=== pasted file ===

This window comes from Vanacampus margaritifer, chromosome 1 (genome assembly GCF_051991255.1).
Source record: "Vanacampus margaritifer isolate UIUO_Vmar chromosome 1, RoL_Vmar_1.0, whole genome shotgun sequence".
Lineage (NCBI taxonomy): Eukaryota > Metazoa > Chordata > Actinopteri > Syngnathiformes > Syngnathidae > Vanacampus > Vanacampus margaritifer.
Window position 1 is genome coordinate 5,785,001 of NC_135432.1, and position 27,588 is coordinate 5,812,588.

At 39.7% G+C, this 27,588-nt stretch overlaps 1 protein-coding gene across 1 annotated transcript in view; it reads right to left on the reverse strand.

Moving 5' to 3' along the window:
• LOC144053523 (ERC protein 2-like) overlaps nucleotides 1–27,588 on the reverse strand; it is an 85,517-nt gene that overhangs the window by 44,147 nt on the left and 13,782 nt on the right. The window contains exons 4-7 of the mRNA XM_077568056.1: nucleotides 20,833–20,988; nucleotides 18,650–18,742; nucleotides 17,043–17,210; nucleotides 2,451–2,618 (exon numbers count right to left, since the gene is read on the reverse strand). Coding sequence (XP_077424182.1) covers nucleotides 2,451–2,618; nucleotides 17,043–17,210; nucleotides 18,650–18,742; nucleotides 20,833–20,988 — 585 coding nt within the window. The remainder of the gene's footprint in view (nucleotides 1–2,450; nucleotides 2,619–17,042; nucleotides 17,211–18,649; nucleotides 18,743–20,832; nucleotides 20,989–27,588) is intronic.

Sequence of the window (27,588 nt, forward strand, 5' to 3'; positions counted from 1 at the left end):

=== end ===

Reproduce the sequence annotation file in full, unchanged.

This window comes from Vanacampus margaritifer, chromosome 1 (genome assembly GCF_051991255.1).
Source record: "Vanacampus margaritifer isolate UIUO_Vmar chromosome 1, RoL_Vmar_1.0, whole genome shotgun sequence".
Lineage (NCBI taxonomy): Eukaryota > Metazoa > Chordata > Actinopteri > Syngnathiformes > Syngnathidae > Vanacampus > Vanacampus margaritifer.
Window position 1 is genome coordinate 5,785,001 of NC_135432.1, and position 27,588 is coordinate 5,812,588.

At 39.7% G+C, this 27,588-nt stretch overlaps 1 protein-coding gene across 1 annotated transcript in view; it reads right to left on the reverse strand.

Moving 5' to 3' along the window:
• LOC144053523 (ERC protein 2-like) overlaps nucleotides 1–27,588 on the reverse strand; it is an 85,517-nt gene that overhangs the window by 44,147 nt on the left and 13,782 nt on the right. The window contains exons 4-7 of the mRNA XM_077568056.1: nucleotides 20,833–20,988; nucleotides 18,650–18,742; nucleotides 17,043–17,210; nucleotides 2,451–2,618 (exon numbers count right to left, since the gene is read on the reverse strand). Coding sequence (XP_077424182.1) covers nucleotides 2,451–2,618; nucleotides 17,043–17,210; nucleotides 18,650–18,742; nucleotides 20,833–20,988 — 585 coding nt within the window. The remainder of the gene's footprint in view (nucleotides 1–2,450; nucleotides 2,619–17,042; nucleotides 17,211–18,649; nucleotides 18,743–20,832; nucleotides 20,989–27,588) is intronic.

Sequence of the window (27,588 nt, forward strand, 5' to 3'; positions counted from 1 at the left end):